Let me begin by saying that the Anita Blake Vampire Hunter Series by Laurell K. Hamilton was once my ultimate, all-time favorite.  So much, that when the Southern Vampire Series was optioned for an HBO series (hello, True Blood), I remember feeling that Anita Blake had been overlooked.  I didn’t blame HBO, I blamed the author.

If you aren’t familiar with this series but you love vampire fiction, you really should try them and start at the beginning with Guilty Pleasures.  For the first 9 books, you’ll find truly exceptional plots starring a tough, wry heroine who raises zombies for a living and works for the police on the side, putting her firmly in between humanity and the monsters.  These books have everything; mystery, romance, drama, and of course, blood, guts, and all the scary beasts you can imagine.  Each book is better than the one before.

At least, until book 10, Narcissus in Chains.  Then it becomes porn.

Of course, if that’s what you’re into then that’s fine.  But these are very light on plot, with a quick turn for the heroine from a woman with a strict Christian background and sexual hangups to someone who has sex with almost every stranger who crosses her path.  Practically every scene is a sex scene, and that’s only part of the problem.  The first 9 books show Anita struggling with unwelcome feelings for the local vampire Master of the City and, after book 3 (Circus of the Damned, fantastic story), a powerful but troubled werewolf.  Don’t worry, nothing Twilight about it.  The sexual tension builds between them slowly, with a lot of feelings and inner turmoil involved.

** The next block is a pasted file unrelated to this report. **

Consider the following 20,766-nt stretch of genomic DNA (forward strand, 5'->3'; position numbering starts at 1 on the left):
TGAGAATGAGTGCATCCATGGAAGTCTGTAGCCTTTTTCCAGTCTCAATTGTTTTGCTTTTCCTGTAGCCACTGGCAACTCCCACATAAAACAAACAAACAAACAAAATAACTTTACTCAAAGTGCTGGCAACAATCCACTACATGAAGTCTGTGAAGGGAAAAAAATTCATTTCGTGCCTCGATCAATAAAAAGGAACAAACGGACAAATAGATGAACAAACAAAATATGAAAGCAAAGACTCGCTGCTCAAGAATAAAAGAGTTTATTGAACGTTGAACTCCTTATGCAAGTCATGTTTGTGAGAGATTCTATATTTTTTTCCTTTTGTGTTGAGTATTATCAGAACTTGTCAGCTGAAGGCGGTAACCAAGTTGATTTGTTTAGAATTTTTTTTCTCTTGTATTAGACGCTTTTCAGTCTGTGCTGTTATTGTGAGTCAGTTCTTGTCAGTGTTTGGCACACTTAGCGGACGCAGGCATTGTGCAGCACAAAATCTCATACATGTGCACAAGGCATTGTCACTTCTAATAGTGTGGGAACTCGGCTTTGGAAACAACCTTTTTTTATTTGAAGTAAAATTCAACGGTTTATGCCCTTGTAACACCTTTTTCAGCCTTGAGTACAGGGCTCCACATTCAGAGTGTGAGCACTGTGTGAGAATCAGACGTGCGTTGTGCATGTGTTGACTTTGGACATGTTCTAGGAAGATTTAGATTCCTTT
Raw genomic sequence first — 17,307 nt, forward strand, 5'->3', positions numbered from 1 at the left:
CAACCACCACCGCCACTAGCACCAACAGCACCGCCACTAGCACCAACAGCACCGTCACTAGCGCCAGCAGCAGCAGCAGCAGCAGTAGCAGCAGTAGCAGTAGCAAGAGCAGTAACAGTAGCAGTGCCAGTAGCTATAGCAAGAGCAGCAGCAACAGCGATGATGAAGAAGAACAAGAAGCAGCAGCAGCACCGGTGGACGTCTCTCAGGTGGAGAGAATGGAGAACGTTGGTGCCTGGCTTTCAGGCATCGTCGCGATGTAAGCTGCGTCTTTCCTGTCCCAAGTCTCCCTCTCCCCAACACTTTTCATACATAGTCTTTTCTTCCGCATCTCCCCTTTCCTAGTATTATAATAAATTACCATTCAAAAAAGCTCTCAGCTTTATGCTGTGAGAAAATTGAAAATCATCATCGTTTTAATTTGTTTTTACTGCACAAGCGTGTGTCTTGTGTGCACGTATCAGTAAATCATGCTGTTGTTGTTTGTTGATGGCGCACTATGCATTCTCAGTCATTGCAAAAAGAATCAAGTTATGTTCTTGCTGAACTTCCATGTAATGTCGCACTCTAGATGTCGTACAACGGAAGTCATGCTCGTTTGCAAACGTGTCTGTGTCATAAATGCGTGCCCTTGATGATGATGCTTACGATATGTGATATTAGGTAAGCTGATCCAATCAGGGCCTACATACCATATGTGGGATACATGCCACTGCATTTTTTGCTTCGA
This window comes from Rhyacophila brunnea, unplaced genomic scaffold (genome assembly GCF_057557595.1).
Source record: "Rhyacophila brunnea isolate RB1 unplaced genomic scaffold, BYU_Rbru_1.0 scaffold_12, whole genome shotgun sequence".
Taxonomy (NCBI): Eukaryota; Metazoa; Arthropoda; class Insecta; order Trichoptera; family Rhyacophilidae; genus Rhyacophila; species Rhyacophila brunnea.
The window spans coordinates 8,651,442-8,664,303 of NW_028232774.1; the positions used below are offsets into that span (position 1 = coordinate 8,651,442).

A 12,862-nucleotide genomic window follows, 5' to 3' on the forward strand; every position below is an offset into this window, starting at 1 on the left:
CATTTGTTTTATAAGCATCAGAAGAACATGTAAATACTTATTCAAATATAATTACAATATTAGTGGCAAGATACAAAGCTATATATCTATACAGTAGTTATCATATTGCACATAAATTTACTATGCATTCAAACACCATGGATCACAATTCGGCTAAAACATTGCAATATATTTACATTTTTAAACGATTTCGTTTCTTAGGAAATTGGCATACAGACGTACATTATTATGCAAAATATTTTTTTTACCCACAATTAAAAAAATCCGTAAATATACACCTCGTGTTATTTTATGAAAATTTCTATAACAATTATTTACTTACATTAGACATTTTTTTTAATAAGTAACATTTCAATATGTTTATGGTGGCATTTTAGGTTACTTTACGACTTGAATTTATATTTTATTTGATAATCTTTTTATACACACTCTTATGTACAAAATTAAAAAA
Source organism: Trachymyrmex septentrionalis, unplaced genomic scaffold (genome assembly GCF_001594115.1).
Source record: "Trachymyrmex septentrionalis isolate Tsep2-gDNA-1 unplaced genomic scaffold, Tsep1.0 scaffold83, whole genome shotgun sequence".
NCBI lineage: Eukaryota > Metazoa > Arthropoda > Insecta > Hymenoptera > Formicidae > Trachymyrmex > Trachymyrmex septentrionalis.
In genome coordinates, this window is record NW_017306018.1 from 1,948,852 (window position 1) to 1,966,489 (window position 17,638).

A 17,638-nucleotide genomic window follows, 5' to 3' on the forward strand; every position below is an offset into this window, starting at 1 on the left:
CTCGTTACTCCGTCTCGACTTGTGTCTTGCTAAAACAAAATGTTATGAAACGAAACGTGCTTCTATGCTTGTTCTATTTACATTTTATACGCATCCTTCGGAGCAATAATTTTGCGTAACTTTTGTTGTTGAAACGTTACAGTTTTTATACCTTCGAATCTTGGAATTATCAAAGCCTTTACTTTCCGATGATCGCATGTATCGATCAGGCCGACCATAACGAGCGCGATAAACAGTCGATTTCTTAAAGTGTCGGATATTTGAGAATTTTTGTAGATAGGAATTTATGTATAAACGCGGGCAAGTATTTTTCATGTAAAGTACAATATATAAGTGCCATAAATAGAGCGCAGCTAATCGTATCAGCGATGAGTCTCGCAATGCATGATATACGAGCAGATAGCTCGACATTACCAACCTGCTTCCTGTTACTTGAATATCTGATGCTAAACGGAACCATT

Then in Narcissus in Chains, Anita is suddenly bestowed with a “power” that forces her to “feed off of sex”, whatever that means.  Off the bat, she has sex with a stranger and a previously abused, much younger, former male-prostitute named Nathaniel that she’d rescued in a previous novel, Burnt Offerings.  Beyond this novel she starts having sex with almost all the other powerful men that she knows and/or meets.  I know that characters in long-term series need room to grow and change, yet this new Anita is IMO completely incomparable with her previous self.

Even if you could look beyond the drastic character change, the plots have gone down the tubes.  The  police don’t trust the new Anita and her harem so there are no more crimes for her to solve, which had always been a big part of the original 9 stories.  Her regular job as a zombie raiser is forgotten  for the most part, for no real reason that I can see.  Most of the books deal with long distance “psychic attacks” from European monsters or Anita fighting off animals in her head, and the solution to and/or result of both problems usually involves Anita having sex with more friends and strangers.

So why do I keep reading them?  Because the first 9 books were so fantastic that I guess part of me is still waiting for the old Anita, the old Laurell K. Hamilton in fact, to resurface.  But you can bet I’ve stopped buying them; library or nothing for me.

All and all, I will always recommend this series, despite the eventual flatline. The replacements that I’ve found since can only pale in comparison with this series’ original potential.